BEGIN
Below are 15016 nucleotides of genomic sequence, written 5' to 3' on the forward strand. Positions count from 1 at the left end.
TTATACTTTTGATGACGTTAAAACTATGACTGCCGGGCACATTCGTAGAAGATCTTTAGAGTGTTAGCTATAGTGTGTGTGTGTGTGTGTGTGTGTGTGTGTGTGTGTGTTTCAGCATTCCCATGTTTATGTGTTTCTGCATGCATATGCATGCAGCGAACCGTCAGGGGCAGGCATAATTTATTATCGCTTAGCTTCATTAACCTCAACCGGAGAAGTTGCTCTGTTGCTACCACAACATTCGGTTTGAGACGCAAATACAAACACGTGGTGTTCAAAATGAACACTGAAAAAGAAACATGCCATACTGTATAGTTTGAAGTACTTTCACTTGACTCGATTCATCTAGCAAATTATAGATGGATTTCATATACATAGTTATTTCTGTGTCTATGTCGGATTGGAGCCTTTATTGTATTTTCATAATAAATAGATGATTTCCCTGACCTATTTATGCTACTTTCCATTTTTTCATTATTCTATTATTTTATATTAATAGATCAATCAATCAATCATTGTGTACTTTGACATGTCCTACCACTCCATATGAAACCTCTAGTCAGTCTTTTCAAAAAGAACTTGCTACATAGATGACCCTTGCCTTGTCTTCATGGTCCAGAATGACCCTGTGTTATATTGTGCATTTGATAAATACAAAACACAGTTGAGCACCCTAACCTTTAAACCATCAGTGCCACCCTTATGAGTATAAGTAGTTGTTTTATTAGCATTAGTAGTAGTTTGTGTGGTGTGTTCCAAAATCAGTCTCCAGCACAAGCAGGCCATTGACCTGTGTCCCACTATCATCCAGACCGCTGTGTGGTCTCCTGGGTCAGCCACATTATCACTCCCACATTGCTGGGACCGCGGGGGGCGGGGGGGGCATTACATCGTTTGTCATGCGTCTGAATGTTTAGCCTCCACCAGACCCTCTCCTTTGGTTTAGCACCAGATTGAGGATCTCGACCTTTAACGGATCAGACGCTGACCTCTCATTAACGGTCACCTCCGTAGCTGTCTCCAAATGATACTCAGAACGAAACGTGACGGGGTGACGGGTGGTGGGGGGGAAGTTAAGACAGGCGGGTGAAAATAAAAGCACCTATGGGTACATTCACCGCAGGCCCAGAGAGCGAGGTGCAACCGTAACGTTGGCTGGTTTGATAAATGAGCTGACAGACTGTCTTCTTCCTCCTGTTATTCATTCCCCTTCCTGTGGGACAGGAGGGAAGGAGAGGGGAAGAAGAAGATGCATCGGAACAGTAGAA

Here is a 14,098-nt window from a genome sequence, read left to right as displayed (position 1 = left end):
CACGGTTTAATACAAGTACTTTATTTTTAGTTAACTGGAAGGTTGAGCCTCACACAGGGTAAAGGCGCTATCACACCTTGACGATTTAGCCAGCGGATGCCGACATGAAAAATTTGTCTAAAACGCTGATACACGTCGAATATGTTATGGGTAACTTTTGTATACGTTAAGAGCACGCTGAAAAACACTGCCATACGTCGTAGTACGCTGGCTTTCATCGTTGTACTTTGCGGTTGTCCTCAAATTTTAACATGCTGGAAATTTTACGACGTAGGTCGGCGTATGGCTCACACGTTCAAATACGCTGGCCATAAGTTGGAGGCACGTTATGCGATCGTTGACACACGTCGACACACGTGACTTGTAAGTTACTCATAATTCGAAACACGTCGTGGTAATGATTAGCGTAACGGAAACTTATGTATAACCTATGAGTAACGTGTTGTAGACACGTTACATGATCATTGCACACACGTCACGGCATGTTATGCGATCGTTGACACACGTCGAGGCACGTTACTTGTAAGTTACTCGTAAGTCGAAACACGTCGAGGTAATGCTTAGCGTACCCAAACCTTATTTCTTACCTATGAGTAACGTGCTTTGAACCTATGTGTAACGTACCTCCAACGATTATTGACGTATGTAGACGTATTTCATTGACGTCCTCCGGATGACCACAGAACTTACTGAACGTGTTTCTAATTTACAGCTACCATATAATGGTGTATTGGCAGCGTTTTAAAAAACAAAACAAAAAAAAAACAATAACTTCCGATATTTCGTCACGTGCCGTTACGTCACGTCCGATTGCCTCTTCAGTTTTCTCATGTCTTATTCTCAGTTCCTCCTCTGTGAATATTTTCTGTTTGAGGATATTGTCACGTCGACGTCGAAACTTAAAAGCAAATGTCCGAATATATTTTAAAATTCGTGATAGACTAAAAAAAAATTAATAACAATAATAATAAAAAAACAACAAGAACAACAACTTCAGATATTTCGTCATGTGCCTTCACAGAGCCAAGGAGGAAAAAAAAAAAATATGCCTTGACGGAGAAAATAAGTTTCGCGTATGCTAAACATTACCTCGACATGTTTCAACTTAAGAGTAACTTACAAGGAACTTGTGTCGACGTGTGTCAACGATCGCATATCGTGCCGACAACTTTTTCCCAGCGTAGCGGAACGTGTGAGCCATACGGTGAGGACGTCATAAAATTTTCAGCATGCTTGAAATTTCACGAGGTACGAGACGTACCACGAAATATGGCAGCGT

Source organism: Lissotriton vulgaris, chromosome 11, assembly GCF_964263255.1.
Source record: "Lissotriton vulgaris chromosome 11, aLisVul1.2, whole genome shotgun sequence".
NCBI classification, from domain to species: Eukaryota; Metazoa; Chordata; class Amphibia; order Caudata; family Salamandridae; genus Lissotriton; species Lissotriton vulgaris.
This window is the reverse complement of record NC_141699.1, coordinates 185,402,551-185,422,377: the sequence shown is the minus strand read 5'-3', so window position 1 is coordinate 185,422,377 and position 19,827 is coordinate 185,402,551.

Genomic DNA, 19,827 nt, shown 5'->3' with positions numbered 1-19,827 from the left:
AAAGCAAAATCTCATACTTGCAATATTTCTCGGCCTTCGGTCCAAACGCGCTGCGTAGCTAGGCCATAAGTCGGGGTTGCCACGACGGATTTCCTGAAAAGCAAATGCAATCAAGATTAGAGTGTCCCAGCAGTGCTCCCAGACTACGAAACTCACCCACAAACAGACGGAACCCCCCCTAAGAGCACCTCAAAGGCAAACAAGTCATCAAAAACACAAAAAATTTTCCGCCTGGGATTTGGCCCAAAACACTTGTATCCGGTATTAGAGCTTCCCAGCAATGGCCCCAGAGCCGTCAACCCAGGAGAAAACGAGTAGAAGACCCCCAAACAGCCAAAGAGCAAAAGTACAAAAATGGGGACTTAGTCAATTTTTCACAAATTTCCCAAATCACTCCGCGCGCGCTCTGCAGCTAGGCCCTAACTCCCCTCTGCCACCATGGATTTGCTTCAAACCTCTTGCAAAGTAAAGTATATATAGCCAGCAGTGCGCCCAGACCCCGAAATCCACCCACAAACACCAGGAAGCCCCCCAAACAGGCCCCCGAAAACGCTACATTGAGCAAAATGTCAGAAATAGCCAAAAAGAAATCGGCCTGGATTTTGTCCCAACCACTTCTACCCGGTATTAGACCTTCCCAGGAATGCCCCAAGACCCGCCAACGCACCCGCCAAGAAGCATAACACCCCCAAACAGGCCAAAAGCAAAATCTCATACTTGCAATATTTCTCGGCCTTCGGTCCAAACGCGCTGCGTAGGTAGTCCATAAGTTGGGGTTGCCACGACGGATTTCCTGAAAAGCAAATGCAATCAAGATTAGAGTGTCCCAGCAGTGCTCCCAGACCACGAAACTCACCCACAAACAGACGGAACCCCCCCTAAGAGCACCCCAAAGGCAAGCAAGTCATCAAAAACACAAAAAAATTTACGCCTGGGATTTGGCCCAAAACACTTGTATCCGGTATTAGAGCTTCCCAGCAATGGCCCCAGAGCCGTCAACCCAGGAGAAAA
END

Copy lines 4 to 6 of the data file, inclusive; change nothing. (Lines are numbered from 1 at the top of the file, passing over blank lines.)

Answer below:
CACGGTTTAATACAAGTACTTTATTTTTAGTTAACTGGAAGGTTGAGCCTCACACAGGGTAAAGGCGCTATCACACCTTGACGATTTAGCCAGCGGATGCCGACATGAAAAATTTGTCTAAAACGCTGATACACGTCGAATATGTTATGGGTAACTTTTGTATACGTTAAGAGCACGCTGAAAAACACTGCCATACGTCGTAGTACGCTGGCTTTCATCGTTGTACTTTGCGGTTGTCCTCAAATTTTAACATGCTGGAAATTTTACGACGTAGGTCGGCGTATGGCTCACACGTTCAAATACGCTGGCCATAAGTTGGAGGCACGTTATGCGATCGTTGACACACGTCGACACACGTGACTTGTAAGTTACTCATAATTCGAAACACGTCGTGGTAATGATTAGCGTAACGGAAACTTATGTATAACCTATGAGTAACGTGTTGTAGACACGTTACATGATCATTGCACACACGTCACGGCATGTTATGCGATCGTTGACACACGTCGAGGCACGTTACTTGTAAGTTACTCGTAAGTCGAAACACGTCGAGGTAATGCTTAGCGTACCCAAACCTTATTTCTTACCTATGAGTAACGTGCTTTGAACCTATGTGTAACGTACCTCCAACGATTATTGACGTATGTAGACGTATTTCATTGACGTCCTCCGGATGACCACAGAACTTACTGAACGTGTTTCTAATTTACAGCTACCATATAATGGTGTATTGGCAGCGTTTTAAAAAACAAAACAAAAAAAAAACAATAACTTCCGATATTTCGTCACGTGCCGTTACGTCACGTCCGATTGCCTCTTCAGTTTTCTCATGTCTTATTCTCAGTTCCTCCTCTGTGAATATTTTCTGTTTGAGGATATTGTCACGTCGACGTCGAAACTTAAAAGCAAATGTCCGAATATATTTTAAAATTCGTGATAGACTAAAAAAAAATTAATAACAATAATAATAAAAAAACAACAAGAACAACAACTTCAGATATTTCGTCATGTGCCTTCACAGAGCCAAGGAGGAAAAAAAAAAAATATGCCTTGACGGAGAAAATAAGTTTCGCGTATGCTAAACATTACCTCGACATGTTTCAACTTAAGAGTAACTTACAAGGAACTTGTGTCGACGTGTGTCAACGATCGCATATCGTGCCGACAACTTTTTCCCAGCGTAGCGGAACGTGTGAGCCATACGGTGAGGACGTCATAAAATTTTCAGCATGCTTGAAATTTCACGAGGTACGAGACGTACCACGAAATATGGCAGCGT

Source organism: Lissotriton vulgaris, chromosome 11, assembly GCF_964263255.1.
Source record: "Lissotriton vulgaris chromosome 11, aLisVul1.2, whole genome shotgun sequence".